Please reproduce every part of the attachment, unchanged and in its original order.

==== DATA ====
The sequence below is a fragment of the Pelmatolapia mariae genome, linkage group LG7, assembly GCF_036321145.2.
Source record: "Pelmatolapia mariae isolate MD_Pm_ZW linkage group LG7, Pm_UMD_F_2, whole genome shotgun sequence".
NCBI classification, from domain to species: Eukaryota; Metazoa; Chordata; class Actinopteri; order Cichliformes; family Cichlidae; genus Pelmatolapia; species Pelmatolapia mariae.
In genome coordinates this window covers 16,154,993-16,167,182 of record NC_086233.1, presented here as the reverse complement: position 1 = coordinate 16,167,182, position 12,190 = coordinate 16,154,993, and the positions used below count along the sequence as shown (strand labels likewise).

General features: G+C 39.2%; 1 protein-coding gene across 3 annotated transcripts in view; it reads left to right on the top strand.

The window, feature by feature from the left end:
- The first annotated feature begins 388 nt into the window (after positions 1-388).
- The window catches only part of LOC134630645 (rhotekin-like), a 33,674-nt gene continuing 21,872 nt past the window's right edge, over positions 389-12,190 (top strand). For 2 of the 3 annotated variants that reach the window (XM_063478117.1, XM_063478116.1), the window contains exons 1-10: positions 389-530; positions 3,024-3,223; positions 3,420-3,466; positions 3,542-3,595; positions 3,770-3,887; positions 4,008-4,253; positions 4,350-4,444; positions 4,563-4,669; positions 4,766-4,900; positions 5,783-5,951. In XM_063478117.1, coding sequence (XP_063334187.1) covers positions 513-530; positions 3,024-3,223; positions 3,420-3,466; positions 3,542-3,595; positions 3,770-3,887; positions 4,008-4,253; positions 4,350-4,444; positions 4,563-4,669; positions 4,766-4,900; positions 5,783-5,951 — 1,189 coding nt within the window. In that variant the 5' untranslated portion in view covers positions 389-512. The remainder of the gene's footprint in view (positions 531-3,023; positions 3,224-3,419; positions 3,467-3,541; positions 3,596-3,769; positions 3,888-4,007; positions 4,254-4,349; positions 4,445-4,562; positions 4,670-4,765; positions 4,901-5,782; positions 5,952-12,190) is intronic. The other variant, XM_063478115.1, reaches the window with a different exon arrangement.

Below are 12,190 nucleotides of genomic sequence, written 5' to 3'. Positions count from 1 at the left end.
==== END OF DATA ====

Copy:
The sequence below is a fragment of the Pelmatolapia mariae genome, linkage group LG7, assembly GCF_036321145.2.
Source record: "Pelmatolapia mariae isolate MD_Pm_ZW linkage group LG7, Pm_UMD_F_2, whole genome shotgun sequence".
NCBI classification, from domain to species: Eukaryota; Metazoa; Chordata; class Actinopteri; order Cichliformes; family Cichlidae; genus Pelmatolapia; species Pelmatolapia mariae.
In genome coordinates this window covers 16,154,993-16,167,182 of record NC_086233.1, presented here as the reverse complement: position 1 = coordinate 16,167,182, position 12,190 = coordinate 16,154,993, and the positions used below count along the sequence as shown (strand labels likewise).

General features: G+C 39.2%; 1 protein-coding gene across 3 annotated transcripts in view; it reads left to right on the top strand.

The window, feature by feature from the left end:
- The first annotated feature begins 388 nt into the window (after positions 1-388).
- The window catches only part of LOC134630645 (rhotekin-like), a 33,674-nt gene continuing 21,872 nt past the window's right edge, over positions 389-12,190 (top strand). For 2 of the 3 annotated variants that reach the window (XM_063478117.1, XM_063478116.1), the window contains exons 1-10: positions 389-530; positions 3,024-3,223; positions 3,420-3,466; positions 3,542-3,595; positions 3,770-3,887; positions 4,008-4,253; positions 4,350-4,444; positions 4,563-4,669; positions 4,766-4,900; positions 5,783-5,951. In XM_063478117.1, coding sequence (XP_063334187.1) covers positions 513-530; positions 3,024-3,223; positions 3,420-3,466; positions 3,542-3,595; positions 3,770-3,887; positions 4,008-4,253; positions 4,350-4,444; positions 4,563-4,669; positions 4,766-4,900; positions 5,783-5,951 — 1,189 coding nt within the window. In that variant the 5' untranslated portion in view covers positions 389-512. The remainder of the gene's footprint in view (positions 531-3,023; positions 3,224-3,419; positions 3,467-3,541; positions 3,596-3,769; positions 3,888-4,007; positions 4,254-4,349; positions 4,445-4,562; positions 4,670-4,765; positions 4,901-5,782; positions 5,952-12,190) is intronic. The other variant, XM_063478115.1, reaches the window with a different exon arrangement.

Below are 12,190 nucleotides of genomic sequence, written 5' to 3'. Positions count from 1 at the left end.